As mentioned there is a strong appetite for grid storage and firming assets. While only 16 per cent of participants currently hold an investment in grid storage and firming, 52 per cent of participants who identified as not owning a storage and firming asset are interested in investing over the next three years.  As one institutional investor commented: “Storage projects are pretty compelling. They carry less development risk than some other assets and they’ve got great ESG[i] profile”.

Another 52 per cent of respondents nominated pumped hydro/long duration storage projects as a preferred focus for investment, although there was a degree of concern expressed by some respondents because of perceived risks, such as construction risks for these developments.

Other Key Findings

Some other interesting take outs from Infrastructure Partnerships survey:

There is a strong preference for the Federal Government to introduce carbon pricing or establish an emissions trading scheme – 72 per cent overall support this to a large or very large extent. Respondents felt that carbon pricing would provide strong incentives for further investment in energy transition infrastructure.

Figure 3: Support for Federal introduction of price on carbon or ETS

Source: IPA Investment Monitor

Impediments to the transition. Like others in the energy sector investors point to limitations to the existing transmission system as a major impediment with 84 per cent of respondents pointing to this as a primary concern, followed by the need for adequate policy and regulatory frameworks to ensure an orderly transition to a lower emissions grid (see figure 4).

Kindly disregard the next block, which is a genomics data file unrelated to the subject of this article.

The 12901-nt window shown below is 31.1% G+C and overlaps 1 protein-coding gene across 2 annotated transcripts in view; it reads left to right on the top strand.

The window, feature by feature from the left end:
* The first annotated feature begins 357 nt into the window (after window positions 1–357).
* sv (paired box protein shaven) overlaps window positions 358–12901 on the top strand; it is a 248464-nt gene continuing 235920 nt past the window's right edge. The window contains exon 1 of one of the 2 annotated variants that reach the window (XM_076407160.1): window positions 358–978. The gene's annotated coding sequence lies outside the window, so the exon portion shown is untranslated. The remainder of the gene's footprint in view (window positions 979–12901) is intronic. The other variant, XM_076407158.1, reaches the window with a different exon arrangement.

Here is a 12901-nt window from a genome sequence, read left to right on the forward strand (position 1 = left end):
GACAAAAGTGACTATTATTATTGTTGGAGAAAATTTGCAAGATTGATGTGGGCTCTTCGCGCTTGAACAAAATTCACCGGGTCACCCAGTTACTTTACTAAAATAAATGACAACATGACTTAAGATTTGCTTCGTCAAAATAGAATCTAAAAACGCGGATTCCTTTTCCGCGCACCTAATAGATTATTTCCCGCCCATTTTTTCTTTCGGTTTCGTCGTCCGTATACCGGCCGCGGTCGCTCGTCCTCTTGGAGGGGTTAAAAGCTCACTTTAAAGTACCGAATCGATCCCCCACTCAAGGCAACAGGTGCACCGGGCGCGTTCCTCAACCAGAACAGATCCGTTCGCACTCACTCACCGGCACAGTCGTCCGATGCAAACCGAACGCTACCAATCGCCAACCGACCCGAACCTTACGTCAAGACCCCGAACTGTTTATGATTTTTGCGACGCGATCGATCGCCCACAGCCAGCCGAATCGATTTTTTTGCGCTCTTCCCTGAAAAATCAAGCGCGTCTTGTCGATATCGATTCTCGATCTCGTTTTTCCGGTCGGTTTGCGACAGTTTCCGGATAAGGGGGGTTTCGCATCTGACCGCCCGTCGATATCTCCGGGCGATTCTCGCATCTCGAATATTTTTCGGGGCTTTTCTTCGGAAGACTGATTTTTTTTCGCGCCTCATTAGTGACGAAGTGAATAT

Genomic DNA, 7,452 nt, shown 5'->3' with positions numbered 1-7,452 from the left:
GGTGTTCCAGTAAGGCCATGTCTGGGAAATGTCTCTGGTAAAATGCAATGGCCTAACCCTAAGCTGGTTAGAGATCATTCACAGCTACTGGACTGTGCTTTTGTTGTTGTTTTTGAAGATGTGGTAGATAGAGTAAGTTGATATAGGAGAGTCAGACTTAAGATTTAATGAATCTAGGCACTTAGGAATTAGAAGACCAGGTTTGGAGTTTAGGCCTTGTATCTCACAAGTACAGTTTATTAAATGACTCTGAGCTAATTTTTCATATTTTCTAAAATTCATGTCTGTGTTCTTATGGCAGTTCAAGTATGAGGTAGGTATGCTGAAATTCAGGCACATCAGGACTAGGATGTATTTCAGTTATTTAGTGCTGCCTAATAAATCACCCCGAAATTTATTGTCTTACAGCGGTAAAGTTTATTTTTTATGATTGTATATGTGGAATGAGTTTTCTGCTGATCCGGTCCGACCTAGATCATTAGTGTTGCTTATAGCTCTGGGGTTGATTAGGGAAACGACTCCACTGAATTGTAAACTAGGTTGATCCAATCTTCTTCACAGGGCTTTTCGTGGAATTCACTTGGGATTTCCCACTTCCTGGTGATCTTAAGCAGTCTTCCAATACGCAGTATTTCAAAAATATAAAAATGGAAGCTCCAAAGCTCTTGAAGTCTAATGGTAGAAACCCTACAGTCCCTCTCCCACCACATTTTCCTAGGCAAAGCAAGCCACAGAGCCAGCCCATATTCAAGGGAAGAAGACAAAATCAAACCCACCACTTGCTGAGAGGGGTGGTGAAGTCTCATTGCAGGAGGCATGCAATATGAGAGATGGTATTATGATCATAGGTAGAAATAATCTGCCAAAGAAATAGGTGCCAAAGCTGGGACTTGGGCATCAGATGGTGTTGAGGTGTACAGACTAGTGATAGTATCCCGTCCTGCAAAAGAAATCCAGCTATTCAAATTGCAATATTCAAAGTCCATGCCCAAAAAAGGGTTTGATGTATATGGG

Figure 4: Impediments to the energy transition

Source: IPA Investment Monitor

Participants also flagged concerns about Australia’s slowing progress in delivering the renewable generation, storage and transmission required. And in the case of transmission developments noted the key challenges as being land acquisition, social licence, environmental approvals and high costs.

Hydrogen (20 per cent) and nuclear (4 per cent) were two of the least preferred asset classes. The lack of investor interest in nuclear is easily understood given the hurdles the technology would need to overcome including the long standing Federal Government nuclear prohibition. On hydrogen, Infrastructure Partnerships Australia comments that the lack of interest in at a technology that is being seen as a technology with the potential to transition hard-to-abate sectors stems from “investors… (remaining) uncertain about its realistic application and delivery in the near-term”.

Overall this latest assessment of investor interest shows that while Australia remains an attractive venue for investors and there is a strong interest in the energy transition that has accelerated in recent years “experience shows this is not always resulting in activity” for a variety of reasons.  A key requirement will be coordination and collaboration between government and industry in order to deliver “the eye-watering energy transition and social infrastructure build” at a time when the “transport ‘megaproject’ tail is still wagging”.

[i] Environmental, Social and Governance